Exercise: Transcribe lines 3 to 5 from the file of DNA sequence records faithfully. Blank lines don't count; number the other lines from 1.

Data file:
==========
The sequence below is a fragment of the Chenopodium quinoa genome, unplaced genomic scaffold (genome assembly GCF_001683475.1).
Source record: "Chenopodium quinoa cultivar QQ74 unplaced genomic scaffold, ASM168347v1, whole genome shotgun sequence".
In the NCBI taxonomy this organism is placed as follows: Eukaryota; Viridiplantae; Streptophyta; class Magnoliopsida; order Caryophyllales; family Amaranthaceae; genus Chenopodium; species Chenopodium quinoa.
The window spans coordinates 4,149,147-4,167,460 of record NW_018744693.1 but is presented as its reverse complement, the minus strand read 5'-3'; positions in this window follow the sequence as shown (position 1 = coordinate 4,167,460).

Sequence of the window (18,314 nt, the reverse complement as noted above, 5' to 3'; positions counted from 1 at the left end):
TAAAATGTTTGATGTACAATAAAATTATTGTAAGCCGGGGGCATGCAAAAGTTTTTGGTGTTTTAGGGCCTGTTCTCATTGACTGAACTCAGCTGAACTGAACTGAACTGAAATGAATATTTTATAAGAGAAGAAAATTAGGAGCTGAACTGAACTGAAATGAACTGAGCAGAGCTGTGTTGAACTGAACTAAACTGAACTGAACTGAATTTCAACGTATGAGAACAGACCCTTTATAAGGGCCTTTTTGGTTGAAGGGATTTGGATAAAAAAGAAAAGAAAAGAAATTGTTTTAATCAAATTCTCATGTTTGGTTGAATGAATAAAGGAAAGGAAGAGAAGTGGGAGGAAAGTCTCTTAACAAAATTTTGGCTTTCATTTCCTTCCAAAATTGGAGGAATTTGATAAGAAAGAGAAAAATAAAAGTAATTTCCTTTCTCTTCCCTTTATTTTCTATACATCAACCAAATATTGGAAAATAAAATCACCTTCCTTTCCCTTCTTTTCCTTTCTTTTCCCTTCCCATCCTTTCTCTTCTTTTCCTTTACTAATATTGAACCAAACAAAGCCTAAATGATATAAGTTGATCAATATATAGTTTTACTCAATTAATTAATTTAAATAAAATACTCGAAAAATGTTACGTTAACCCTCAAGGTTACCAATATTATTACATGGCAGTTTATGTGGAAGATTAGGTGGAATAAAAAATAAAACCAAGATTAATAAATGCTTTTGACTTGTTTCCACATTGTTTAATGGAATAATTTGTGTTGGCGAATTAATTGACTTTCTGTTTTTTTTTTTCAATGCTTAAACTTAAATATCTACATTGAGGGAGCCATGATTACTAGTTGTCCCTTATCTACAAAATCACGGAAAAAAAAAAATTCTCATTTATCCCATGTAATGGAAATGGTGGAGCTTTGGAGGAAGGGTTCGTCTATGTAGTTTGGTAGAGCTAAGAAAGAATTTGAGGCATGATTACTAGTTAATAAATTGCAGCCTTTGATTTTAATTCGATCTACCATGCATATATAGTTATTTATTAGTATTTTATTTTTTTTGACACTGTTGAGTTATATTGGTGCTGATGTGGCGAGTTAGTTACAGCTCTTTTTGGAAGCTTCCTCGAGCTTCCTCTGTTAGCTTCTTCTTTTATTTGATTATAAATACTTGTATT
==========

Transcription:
In the NCBI taxonomy this organism is placed as follows: Eukaryota; Viridiplantae; Streptophyta; class Magnoliopsida; order Caryophyllales; family Amaranthaceae; genus Chenopodium; species Chenopodium quinoa.
The window spans coordinates 4,149,147-4,167,460 of record NW_018744693.1 but is presented as its reverse complement, the minus strand read 5'-3'; positions in this window follow the sequence as shown (position 1 = coordinate 4,167,460).

Sequence of the window (18,314 nt, the reverse complement as noted above, 5' to 3'; positions counted from 1 at the left end):